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The Language of Secrets    by Ausma Zehanat Khan order for
Language of Secrets
by Ausma Zehanat Khan
Order:  USA  Can
Griffin, 2016 (2016)
Hardcover, CD, e-Book
* * *   Reviewed by Hilary Williamson

The Language of Secrets follows The Unquiet Dead as the second in Ausma Zehanat Khan's excellent mystery series, set in Toronto, Canada and starring unusual detective partners - Esa Khattak (a second generation Canadian Muslim who transferred from homicide to head the Community Policing Section) and his subordinate and partner Rachel Getty.

In this episode, trouble strikes very close to home for Esa, while at the same time an ex-colleague is very clearly out to get him. The novel opens on Mohsin's death, bleeding out in the Algonquin woods, where he had gone camping with jihadists - why? He obviously is ambivalent about them and his dying thoughts wander between poetry, his wife and his old friend, Esa Khattak.

It begins for Esa with a summons from an RCMP superintendent. She tells him of Mohsin's death, reveals that the man was working for them undercover, and asks him to act as liaison with INSET, the Integrated National Security Enforcement Team, with whom he'd worked before taking on his current position. He has old friends there and also enemies, in particular Inspector Ciprian Coale, who now heads the terrorist investigation.

Esa is told that all he's needed for is to keep Mohsin's father quiet, before he starts using his media platform to push for justice for his son. He contacts the man (who proves obdurate) and sends Rachel undercover to infiltrate the mosque at the center of the conspiracy. But he's dismayed to be told by Coale that his strong willed younger sister is, unbeknownst to him, engaged to marry the ringleader.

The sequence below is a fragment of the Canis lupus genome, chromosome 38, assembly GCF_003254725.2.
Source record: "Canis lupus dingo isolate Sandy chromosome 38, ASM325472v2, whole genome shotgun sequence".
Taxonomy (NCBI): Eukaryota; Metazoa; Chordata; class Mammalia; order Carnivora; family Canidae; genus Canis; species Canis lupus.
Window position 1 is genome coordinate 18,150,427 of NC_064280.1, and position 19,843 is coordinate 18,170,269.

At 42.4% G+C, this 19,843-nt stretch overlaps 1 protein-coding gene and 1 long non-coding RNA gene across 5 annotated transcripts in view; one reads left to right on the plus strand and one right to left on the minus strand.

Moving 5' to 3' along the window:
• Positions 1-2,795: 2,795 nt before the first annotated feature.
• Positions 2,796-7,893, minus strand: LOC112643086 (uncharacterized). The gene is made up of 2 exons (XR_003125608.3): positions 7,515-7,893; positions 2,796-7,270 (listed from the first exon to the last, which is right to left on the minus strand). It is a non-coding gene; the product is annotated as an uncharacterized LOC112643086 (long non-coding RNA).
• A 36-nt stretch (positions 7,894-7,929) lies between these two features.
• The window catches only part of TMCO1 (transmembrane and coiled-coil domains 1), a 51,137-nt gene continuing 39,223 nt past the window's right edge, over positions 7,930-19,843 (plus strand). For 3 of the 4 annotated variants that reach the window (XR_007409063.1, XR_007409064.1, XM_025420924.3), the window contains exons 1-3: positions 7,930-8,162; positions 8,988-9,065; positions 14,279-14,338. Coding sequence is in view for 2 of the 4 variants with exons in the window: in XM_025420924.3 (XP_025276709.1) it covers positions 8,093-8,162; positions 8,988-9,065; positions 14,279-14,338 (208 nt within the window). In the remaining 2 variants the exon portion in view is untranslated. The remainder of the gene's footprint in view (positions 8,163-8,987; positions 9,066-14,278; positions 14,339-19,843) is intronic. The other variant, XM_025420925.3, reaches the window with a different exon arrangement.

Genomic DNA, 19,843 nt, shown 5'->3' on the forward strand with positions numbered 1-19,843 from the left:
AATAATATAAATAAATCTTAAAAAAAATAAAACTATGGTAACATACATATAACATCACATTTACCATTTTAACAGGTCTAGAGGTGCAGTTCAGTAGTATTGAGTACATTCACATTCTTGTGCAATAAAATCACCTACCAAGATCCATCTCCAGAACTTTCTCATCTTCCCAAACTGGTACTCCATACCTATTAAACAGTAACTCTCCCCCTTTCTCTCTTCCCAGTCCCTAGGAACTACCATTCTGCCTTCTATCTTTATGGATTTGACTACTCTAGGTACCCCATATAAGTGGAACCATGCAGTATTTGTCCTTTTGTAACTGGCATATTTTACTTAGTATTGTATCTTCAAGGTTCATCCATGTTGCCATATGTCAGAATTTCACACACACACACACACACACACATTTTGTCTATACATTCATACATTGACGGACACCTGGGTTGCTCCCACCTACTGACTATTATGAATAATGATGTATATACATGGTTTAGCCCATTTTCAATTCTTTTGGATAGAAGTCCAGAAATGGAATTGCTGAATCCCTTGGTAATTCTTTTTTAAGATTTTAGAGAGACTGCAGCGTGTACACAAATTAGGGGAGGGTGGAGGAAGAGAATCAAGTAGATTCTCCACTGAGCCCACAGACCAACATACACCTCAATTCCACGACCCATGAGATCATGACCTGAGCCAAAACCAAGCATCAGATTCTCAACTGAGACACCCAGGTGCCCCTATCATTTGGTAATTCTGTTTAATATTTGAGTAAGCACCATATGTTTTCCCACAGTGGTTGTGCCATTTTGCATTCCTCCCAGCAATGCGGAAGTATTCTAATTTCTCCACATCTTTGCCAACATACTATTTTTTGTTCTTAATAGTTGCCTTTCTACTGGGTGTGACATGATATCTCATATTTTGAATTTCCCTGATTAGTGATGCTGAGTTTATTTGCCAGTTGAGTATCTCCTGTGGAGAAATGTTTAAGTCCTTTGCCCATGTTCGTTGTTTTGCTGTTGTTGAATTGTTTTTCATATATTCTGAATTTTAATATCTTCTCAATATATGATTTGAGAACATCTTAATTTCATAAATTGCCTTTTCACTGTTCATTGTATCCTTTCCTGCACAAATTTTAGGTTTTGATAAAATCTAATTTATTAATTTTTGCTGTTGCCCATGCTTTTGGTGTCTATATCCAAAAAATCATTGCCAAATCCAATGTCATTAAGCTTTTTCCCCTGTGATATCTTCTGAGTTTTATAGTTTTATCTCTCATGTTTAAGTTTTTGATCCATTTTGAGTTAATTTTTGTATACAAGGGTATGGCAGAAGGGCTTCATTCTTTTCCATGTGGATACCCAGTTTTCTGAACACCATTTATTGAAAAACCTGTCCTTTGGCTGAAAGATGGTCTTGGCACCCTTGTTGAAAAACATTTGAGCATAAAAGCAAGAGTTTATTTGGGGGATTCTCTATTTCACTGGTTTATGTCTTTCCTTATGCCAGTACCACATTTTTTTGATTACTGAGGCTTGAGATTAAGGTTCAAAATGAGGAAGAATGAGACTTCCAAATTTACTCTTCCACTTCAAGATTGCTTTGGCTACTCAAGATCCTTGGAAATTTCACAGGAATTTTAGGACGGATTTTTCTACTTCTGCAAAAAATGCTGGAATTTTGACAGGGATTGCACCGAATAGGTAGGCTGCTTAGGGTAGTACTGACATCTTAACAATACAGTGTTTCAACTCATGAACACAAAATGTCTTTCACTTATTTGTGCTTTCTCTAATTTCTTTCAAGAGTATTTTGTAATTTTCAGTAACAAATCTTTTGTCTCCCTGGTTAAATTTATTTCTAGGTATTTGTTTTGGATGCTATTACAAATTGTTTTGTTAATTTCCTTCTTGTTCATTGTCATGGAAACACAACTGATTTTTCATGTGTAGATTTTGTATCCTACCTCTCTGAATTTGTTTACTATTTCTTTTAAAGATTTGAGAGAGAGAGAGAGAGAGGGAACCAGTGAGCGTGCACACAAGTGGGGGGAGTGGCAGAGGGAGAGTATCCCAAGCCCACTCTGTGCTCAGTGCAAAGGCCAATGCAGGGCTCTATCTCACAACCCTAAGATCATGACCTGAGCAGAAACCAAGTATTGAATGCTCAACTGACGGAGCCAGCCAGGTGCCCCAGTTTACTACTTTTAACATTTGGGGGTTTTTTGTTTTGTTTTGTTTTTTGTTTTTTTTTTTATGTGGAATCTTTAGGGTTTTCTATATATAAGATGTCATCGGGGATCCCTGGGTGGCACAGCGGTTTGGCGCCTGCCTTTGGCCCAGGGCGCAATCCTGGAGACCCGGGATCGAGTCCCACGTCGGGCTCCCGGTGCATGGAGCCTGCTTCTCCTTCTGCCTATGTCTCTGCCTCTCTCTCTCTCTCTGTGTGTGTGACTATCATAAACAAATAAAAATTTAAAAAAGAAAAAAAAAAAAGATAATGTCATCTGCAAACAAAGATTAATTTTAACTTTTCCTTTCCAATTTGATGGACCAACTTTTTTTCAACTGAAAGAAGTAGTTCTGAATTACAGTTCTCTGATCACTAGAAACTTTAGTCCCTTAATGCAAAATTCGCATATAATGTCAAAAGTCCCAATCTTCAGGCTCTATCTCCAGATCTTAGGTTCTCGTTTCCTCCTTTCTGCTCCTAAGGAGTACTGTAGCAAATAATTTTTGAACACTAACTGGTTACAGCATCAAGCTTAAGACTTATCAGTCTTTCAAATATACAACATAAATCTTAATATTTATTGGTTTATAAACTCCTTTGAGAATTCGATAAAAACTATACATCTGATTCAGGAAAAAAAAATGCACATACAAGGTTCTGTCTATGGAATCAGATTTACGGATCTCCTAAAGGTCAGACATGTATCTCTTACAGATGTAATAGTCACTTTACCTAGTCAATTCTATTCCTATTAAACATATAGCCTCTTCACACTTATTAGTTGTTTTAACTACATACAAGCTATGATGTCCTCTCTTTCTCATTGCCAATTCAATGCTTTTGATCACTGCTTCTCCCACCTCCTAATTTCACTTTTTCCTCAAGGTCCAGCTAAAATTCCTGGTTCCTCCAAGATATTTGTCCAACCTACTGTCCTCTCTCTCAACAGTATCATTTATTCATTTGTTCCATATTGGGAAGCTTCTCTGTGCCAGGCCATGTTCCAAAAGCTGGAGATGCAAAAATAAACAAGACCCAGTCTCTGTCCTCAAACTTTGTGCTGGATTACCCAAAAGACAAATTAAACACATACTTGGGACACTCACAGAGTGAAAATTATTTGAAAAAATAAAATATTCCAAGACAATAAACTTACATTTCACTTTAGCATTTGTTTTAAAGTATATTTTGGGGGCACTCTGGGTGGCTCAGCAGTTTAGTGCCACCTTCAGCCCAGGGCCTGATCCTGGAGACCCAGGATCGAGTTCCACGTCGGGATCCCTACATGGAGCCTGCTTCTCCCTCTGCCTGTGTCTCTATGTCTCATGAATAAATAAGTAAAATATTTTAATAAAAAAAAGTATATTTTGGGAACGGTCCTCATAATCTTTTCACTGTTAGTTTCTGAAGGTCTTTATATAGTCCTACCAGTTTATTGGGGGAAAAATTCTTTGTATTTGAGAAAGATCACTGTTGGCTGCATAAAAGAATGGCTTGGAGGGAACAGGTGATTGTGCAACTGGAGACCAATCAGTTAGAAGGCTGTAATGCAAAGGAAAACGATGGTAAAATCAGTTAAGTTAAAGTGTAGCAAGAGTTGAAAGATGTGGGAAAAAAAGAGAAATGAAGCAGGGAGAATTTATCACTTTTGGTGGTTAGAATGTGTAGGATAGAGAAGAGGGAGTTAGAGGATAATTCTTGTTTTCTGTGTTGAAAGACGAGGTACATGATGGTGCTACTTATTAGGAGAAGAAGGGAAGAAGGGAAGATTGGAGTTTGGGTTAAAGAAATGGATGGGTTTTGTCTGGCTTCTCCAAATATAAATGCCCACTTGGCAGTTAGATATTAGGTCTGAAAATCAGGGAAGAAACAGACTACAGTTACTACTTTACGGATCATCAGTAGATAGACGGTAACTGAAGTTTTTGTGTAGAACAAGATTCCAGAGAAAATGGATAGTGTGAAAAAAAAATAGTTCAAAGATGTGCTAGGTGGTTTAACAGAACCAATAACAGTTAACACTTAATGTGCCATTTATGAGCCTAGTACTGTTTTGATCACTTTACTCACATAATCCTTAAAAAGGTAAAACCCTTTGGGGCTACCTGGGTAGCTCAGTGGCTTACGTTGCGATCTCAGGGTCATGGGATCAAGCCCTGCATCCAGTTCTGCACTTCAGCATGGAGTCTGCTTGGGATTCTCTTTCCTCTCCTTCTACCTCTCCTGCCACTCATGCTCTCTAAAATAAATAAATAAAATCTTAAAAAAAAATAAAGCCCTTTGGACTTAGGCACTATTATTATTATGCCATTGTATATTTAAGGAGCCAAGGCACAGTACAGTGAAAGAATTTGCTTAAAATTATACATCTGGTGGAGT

The plot thickens quickly, as Esa investigates his friend's murder, against explicit orders to stay out of it from his superiors. And, though it's a very good mystery, I appreciated even more the author's often lyrical commentary on 'the missing context for the spreading scourge of enmity and hate, the broken and sprawling politics of the Middle East.' Comparing the ringleader and Esa, Rachel ponders that 'We bring to a tradition what is already within ourselves, however our moral compass is designed, whatever our ethical training is. And then the tradition speaks.'

As it does in this case, when Esa faces up against his sister's fiance. Enjoy The Language of Secrets and don't miss the thoughtful Author's Note at the end that addresses the Toronto 18 jihadists as well as multi-vocal Islam and what led to the rise of extremism.

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